(From today's 30 Second Wine Advisor)Leftover wine?
How long can you keep wine once the bottle has been opened?
A very long time ago - okay, it was March 1, 1999
- I posed this question in one of the first editions of The 30 Second Wine Advisor
. During the ensuing 18 years it has remained one of my most frequently asked questions, along with its snarky cousin, "Is there such a thing as leftover wine?"
I took this long trip down memory lane just this week when I noticed that Bon Appetit writer Marissa A. Ross had taken on the same question, and offered very similar advice. Good work, Marissa! Here's a link to her column
Let's take a quick look at my 1999 advice, with a couple of 2017 updates added in bold:
How long will wine keep once the bottle has been opened? This may be the one wine question I hear most often; and the short answer, I'm afraid, is, "not very long." Wine, like fresh fruit, is perishable, and air is its enemy. Once you've taken out the cork and exposed the liquid to oxygen, it starts to deteriorate pretty fast.
If you aren't picky, with most everyday table wines you can jam the cork back into the half-finished bottle and keep it at room temperature for a day or two before its flavor starts to deteriorate seriously. Pop it in the fridge, and it might last for a week or more. Fortified wines like Port or Sherry may last a little longer, but much more than a week is pushing it.
Wine shops sell preservation systems - one popular model sucks the air out of the bottle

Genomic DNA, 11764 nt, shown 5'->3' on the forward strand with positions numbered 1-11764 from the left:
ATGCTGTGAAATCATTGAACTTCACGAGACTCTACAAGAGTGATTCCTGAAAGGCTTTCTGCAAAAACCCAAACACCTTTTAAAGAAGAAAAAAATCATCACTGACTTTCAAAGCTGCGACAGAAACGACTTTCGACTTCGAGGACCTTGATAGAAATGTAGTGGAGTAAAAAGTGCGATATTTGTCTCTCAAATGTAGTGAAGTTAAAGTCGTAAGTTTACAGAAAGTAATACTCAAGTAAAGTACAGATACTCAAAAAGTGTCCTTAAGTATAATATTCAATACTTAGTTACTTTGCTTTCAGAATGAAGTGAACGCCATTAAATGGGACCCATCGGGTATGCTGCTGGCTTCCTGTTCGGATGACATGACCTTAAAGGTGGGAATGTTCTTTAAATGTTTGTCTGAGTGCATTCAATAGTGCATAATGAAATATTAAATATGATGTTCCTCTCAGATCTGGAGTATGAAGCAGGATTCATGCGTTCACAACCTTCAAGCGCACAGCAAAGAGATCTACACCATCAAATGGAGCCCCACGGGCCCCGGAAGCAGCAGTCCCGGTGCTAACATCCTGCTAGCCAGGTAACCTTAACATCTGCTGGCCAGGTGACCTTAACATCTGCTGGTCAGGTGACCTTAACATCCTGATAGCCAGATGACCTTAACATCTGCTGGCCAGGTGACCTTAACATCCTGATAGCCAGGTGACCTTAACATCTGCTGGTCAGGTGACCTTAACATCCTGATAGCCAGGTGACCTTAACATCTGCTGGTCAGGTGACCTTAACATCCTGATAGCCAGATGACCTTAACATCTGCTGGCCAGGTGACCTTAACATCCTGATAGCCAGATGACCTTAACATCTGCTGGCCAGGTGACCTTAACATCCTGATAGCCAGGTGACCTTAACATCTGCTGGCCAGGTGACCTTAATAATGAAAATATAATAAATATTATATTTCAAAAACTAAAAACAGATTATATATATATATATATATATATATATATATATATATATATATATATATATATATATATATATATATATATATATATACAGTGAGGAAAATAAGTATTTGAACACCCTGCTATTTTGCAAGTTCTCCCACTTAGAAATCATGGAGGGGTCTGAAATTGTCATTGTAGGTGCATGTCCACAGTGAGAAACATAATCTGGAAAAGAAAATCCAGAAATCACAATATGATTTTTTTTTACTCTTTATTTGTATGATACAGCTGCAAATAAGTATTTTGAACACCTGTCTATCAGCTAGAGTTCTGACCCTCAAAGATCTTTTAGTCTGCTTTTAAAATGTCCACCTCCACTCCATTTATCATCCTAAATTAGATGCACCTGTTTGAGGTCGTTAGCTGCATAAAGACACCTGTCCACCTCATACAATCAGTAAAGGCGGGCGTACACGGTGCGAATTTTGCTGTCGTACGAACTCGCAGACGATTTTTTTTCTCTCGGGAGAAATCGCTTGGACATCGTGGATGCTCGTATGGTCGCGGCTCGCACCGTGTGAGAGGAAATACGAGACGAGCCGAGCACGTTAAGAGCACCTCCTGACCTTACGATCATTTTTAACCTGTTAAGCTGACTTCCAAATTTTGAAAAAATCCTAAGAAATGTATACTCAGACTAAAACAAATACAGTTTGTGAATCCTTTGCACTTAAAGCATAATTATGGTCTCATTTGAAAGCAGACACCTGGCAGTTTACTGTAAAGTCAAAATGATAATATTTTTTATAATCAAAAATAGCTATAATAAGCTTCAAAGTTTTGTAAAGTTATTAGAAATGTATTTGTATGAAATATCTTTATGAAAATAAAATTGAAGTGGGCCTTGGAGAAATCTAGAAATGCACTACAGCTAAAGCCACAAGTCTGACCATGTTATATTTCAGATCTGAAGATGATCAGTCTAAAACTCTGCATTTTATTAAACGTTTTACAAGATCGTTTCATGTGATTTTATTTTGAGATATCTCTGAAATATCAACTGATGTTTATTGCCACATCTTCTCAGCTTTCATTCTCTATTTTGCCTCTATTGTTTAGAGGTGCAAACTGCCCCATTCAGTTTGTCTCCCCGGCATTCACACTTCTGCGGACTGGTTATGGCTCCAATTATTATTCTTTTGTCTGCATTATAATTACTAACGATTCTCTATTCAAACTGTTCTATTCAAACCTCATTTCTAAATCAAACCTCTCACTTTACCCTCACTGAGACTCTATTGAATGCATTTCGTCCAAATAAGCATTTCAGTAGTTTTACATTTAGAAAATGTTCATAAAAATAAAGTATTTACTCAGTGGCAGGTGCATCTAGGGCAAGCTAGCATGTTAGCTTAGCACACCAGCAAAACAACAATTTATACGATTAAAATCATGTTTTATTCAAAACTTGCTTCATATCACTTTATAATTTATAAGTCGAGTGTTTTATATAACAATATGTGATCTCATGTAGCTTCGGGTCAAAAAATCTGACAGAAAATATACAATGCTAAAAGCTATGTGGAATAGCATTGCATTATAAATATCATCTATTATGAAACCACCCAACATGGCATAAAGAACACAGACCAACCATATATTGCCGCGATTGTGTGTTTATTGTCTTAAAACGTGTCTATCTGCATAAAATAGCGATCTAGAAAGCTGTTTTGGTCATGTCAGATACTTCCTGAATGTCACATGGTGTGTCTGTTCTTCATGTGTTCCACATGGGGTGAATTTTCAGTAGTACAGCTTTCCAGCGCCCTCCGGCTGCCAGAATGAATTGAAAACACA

with a plastic pump and special stopper; another uses an aerosol can
to squirt inert gas into the bottle - but I don't find these alternatives work well enough to be worth the price. I've become a little more forgiving, after seeing friends in the import business using suction or aerosol methods to keep tasting samples in good shape
A more expensive system, akin to the commercial Cruvinet found in wine bars, pumps canned nitrogen gas through plastic tubing into an opened bottle and uses gas pressure to dispense the wine through a spout. It works better than the other systems, but I'm not sure it's really an improvement on refrigeration. This nitrogen-powered system, intended for wine bars or very serious enthusiasts at its $900 toll, keeps four bottles safe under inert nitrogen or argon gas
. Also, new since I wrote this, the somewhat more affordable ($299) Coravin system uses a hypodermic and argon gas to extract a glass at a time without removing the cork, purportedly making it possible to enjoy a prized bottle, one glass at a time, over several weeks
And finally, if you're really insistent on keeping a half-bottle of wine, some wine fanciers have reported good results with carefully pouring half of the bottle into a clean half-bottle (375 ml.), filling it up to the top, and then re-stoppering it with a clean, sound wine cork.
Your best bet, though, is simply to finish your wine within a couple of days ... use the leftovers for cooking ... or invite friends over to share.
One last reassurance: Even if your wine gets too old to enjoy, it can't hurt
you. It may lose its flavor and become flat, dull and unenjoyable, but it won't turn toxic.
So, how do you handle your leftover wine, assuming of course that you have leftover wine? Please share your best wine-saving tricks.